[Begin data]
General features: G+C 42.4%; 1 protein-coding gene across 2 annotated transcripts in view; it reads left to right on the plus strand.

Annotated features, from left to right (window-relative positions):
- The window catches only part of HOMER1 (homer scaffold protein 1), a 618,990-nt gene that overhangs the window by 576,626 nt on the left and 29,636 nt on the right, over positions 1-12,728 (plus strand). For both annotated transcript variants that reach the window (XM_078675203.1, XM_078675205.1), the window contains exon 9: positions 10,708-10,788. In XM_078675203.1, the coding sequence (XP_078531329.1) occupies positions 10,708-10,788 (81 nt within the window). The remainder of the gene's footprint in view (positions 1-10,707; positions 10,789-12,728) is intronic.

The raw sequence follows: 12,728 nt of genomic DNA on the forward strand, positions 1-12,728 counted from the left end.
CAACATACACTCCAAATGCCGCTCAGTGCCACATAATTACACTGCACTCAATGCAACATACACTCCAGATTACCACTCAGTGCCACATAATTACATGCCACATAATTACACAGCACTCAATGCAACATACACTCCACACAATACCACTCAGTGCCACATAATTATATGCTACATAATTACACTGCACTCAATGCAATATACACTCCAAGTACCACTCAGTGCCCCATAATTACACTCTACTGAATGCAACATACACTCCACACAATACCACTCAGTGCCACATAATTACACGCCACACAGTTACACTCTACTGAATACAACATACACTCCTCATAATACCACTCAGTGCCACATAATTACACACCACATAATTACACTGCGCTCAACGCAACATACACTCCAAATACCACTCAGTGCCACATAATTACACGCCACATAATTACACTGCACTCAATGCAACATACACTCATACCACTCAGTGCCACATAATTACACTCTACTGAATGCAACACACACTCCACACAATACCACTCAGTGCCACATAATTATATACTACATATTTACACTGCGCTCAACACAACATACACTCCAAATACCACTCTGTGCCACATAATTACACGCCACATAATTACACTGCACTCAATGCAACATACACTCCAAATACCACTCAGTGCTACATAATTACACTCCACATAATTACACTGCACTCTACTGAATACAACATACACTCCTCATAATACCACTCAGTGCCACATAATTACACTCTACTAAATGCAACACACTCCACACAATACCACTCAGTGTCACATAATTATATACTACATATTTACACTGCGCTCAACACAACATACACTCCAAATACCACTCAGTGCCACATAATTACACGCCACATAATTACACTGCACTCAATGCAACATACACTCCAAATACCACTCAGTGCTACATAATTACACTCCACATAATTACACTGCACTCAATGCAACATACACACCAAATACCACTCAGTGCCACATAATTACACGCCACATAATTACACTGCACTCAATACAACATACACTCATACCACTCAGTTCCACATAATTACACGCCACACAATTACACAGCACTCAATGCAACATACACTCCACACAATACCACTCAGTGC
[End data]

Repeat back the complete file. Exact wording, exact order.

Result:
General features: G+C 42.4%; 1 protein-coding gene across 2 annotated transcripts in view; it reads left to right on the plus strand.

Annotated features, from left to right (window-relative positions):
- The window catches only part of HOMER1 (homer scaffold protein 1), a 618,990-nt gene that overhangs the window by 576,626 nt on the left and 29,636 nt on the right, over positions 1-12,728 (plus strand). For both annotated transcript variants that reach the window (XM_078675203.1, XM_078675205.1), the window contains exon 9: positions 10,708-10,788. In XM_078675203.1, the coding sequence (XP_078531329.1) occupies positions 10,708-10,788 (81 nt within the window). The remainder of the gene's footprint in view (positions 1-10,707; positions 10,789-12,728) is intronic.

The raw sequence follows: 12,728 nt of genomic DNA on the forward strand, positions 1-12,728 counted from the left end.
CAACATACACTCCAAATGCCGCTCAGTGCCACATAATTACACTGCACTCAATGCAACATACACTCCAGATTACCACTCAGTGCCACATAATTACATGCCACATAATTACACAGCACTCAATGCAACATACACTCCACACAATACCACTCAGTGCCACATAATTATATGCTACATAATTACACTGCACTCAATGCAATATACACTCCAAGTACCACTCAGTGCCCCATAATTACACTCTACTGAATGCAACATACACTCCACACAATACCACTCAGTGCCACATAATTACACGCCACACAGTTACACTCTACTGAATACAACATACACTCCTCATAATACCACTCAGTGCCACATAATTACACACCACATAATTACACTGCGCTCAACGCAACATACACTCCAAATACCACTCAGTGCCACATAATTACACGCCACATAATTACACTGCACTCAATGCAACATACACTCATACCACTCAGTGCCACATAATTACACTCTACTGAATGCAACACACACTCCACACAATACCACTCAGTGCCACATAATTATATACTACATATTTACACTGCGCTCAACACAACATACACTCCAAATACCACTCTGTGCCACATAATTACACGCCACATAATTACACTGCACTCAATGCAACATACACTCCAAATACCACTCAGTGCTACATAATTACACTCCACATAATTACACTGCACTCTACTGAATACAACATACACTCCTCATAATACCACTCAGTGCCACATAATTACACTCTACTAAATGCAACACACTCCACACAATACCACTCAGTGTCACATAATTATATACTACATATTTACACTGCGCTCAACACAACATACACTCCAAATACCACTCAGTGCCACATAATTACACGCCACATAATTACACTGCACTCAATGCAACATACACTCCAAATACCACTCAGTGCTACATAATTACACTCCACATAATTACACTGCACTCAATGCAACATACACACCAAATACCACTCAGTGCCACATAATTACACGCCACATAATTACACTGCACTCAATACAACATACACTCATACCACTCAGTTCCACATAATTACACGCCACACAATTACACAGCACTCAATGCAACATACACTCCACACAATACCACTCAGTGC